embodied process that actually takes place in our world naturally and socially. This is an intensely material process as well – when we learn about the multi faceted multi dimensional world we live in we can only do this because learning is inextricably woven into this reality through our actions in the world. We take on the weight of the world (with apologies to Bourdieu, the term La Misere du monde goes to the heart of the struggle I’m struggling with here! Bourdieu, 1999: viii) and fight this weight. It’s in this daily fight with all its negative notions of misery and difficulty that we see something of that humanity, at least the possibility of a definition of that humanity in our desire to develop freely, to be rid of misery, want and fear, to begin again. Marx concretised this struggle when he wrote:
“Man appropriates his comprehensive essence in a comprehensive manner, that is to say as a whole man. Each of his human relations to the world – seeing, hearing, smelling, feeling, thinking, observing, experiencing, wanting, acting, loving – in short, all the organs of his individual being are the manifestations of the human reality.” (Marx, 1974: 299-300).
In this sense we are equipped comprehensively to deal with the quantitative weight of our world, to deal ostensibly with the raw material of reality and qualitatively shape and act on that reality through our unity with it in our lived practice. In this practice made up of hard work, slumber, reflection there are other tendencies at work promoted and driven to dominance at those times when our grasp of reality enables rapid and diverse development.
This led Vygotsky to consider development as “a complex dialectical process, characterised by periodicity, unevenness in the development of different functions, metamorphosis or qualitative transformation of one form to another, intertwining of external and internal factors, and adaptive processes” (Vygotsky, 1978: 73). A cooked dinner or a revolution have quantitative features – fish or the inability of the rulers to continue ruling – but it is conscious sensual practical active human learning that drives our development, provides us with that visible ability to cook that fish beautifully or on a slightly grander note make that revolution, no ruler no matter how incompetent or corrupt gives up the power. This is the dialectical process we call learning, it’s not the moribund stalinized philosophy of long dead states, but the processes of life revealed at that point where the dialectic of learning spirals with the dialectic of development and new possibilities of living are opened up to us, new in the sense that we can practically grasp those possibilities, old in that sense that our drive to develop lies deep in our cultural historical genesis, it’s worth quoting Suzuki at this point:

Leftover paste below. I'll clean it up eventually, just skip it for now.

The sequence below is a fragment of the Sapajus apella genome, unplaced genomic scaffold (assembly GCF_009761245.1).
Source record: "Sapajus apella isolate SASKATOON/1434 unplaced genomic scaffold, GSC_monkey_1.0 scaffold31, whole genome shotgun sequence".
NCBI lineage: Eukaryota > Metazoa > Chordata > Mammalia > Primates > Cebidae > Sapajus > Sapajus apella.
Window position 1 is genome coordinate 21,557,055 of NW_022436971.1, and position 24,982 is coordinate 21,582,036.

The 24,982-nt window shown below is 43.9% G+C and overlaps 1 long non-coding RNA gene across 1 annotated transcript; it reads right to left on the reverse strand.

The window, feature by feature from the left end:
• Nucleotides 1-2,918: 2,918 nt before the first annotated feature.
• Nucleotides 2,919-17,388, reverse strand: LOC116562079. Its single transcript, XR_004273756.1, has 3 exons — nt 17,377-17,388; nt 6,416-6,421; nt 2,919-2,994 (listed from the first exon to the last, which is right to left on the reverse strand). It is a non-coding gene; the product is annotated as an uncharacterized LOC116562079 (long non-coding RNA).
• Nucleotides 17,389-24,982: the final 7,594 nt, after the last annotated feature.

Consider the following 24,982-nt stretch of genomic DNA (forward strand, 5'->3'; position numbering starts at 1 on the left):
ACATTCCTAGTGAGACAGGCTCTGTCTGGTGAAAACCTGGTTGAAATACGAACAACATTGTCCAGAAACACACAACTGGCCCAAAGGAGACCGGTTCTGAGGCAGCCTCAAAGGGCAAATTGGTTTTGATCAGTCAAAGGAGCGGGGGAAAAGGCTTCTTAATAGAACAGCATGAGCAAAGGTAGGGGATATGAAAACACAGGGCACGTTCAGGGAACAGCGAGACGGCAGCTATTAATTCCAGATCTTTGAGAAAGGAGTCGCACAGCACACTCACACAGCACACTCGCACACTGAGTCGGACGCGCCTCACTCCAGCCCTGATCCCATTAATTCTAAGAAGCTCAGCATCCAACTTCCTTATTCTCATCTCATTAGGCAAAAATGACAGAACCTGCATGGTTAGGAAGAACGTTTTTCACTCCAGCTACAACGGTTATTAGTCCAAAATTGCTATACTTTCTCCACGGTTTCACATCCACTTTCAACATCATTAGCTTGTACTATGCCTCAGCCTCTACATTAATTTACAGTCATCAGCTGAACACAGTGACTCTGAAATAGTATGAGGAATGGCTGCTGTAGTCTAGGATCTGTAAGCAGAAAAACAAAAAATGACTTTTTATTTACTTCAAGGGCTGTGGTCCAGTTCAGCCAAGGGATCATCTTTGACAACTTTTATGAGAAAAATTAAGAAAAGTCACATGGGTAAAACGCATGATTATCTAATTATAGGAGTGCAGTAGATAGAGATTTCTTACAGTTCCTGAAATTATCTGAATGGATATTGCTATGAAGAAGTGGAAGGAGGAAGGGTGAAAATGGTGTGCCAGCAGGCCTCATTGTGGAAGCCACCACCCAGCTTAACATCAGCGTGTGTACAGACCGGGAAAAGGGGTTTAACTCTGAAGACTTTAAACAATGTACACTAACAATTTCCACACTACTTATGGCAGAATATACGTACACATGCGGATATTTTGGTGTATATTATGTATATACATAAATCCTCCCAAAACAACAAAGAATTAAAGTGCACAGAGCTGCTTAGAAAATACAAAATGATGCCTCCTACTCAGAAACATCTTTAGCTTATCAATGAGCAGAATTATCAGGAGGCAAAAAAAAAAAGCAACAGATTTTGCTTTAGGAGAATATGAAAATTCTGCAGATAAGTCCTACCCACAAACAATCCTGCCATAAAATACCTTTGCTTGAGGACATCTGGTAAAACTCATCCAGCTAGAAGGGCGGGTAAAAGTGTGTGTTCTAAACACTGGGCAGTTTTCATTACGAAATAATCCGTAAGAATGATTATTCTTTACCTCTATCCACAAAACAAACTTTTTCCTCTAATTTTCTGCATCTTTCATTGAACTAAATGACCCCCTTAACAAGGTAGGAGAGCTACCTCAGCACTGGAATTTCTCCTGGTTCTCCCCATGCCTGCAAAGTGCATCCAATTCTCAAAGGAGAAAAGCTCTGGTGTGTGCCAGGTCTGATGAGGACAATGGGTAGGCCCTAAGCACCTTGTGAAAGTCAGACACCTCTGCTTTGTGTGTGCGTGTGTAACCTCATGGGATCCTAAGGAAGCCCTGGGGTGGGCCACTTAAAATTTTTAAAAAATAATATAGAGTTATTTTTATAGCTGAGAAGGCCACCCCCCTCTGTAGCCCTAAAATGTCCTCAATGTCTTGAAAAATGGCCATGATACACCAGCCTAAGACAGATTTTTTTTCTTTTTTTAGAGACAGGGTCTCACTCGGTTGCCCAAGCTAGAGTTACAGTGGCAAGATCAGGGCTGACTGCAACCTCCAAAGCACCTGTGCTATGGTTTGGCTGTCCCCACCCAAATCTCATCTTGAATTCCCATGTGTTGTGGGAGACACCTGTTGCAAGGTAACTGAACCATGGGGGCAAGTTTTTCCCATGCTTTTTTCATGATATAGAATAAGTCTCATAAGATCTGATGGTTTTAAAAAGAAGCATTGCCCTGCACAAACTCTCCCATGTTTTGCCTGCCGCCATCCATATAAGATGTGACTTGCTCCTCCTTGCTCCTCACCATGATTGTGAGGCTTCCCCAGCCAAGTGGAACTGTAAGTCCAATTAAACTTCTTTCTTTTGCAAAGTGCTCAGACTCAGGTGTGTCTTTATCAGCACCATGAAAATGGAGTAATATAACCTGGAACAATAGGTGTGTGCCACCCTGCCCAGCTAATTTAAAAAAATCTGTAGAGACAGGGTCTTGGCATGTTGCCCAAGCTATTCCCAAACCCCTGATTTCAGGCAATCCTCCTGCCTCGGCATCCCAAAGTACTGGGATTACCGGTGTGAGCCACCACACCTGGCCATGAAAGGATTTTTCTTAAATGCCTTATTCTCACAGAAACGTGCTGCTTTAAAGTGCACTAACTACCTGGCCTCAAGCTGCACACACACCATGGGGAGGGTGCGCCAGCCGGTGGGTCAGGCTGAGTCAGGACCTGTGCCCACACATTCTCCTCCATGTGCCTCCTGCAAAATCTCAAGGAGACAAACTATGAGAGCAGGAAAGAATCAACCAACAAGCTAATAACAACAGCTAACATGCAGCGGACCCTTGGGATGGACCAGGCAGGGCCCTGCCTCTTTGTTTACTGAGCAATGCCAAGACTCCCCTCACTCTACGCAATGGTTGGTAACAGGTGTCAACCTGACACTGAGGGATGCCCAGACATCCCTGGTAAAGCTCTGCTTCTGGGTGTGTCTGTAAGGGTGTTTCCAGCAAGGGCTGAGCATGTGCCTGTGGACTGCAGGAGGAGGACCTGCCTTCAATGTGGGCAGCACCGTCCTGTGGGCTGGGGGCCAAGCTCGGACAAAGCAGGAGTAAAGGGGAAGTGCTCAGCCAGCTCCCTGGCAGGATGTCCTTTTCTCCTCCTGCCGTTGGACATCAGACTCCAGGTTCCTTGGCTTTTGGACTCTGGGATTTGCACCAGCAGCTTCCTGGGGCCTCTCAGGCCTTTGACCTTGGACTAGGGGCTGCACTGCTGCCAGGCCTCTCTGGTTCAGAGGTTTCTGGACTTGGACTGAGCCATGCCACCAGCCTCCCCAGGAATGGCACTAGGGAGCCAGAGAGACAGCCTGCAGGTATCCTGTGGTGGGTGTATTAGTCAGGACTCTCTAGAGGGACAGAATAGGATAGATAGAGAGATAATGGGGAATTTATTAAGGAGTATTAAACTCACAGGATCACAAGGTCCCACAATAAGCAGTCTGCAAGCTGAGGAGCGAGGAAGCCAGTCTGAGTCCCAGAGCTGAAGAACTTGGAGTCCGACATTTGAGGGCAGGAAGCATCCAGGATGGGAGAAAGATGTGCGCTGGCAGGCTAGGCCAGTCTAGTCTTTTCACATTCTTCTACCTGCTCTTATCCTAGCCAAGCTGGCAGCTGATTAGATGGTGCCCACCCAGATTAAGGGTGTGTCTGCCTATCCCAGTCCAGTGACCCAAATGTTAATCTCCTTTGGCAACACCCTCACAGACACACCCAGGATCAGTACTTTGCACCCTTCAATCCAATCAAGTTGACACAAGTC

“Those early humans are not numerous, large, strong or fast, or endowed with special sensory abilities. There is little to indicate the spectacular trajectory this naked ape is about to follow.
But if we watch them for a while, we can recognise their special secret: their behaviour reveals that they are intelligent. The human brain endowed us with a massive memory, insatiable curiosity, inventive-ness, and an ability to think in abstracts. These qualities more than compensated for our lack of physical and sensory abilities. That brain created a notion of a future, even though the only reality is the present and our memories of the past. And because that brain invented a future, we recognised that we could affect that future by what we do in the present.” (David Suzuki: The Guardian, Society Guardian, Environment, 12.03.08: 9.)
That “what we do” is at the core of Marx’s conception of development that runs through my argument, a conception that belies crude mechanical interpretations of Marx’s work. Very careful reading of just one of Marx’s theses on Feuerbach reveals the richness and humanism that is contained with in us all and revealed dialectically in Marx’s writing.
“The materialist doctrine that men are products of circumstances and upbringing, and that, therefore, changed men are products of other circumstances and changed upbringing, forgets that it is men that change circumstances and that the educator himself needs educating. Hence, this doctrine is bound to divide society into two parts, one of which is superior to society (in Robert Owen, for example).
The coincidence of the changing of circumstances and of human activity can be conceived and rationally understood only as revolutionising practice.”
(Marx, 1976: 7)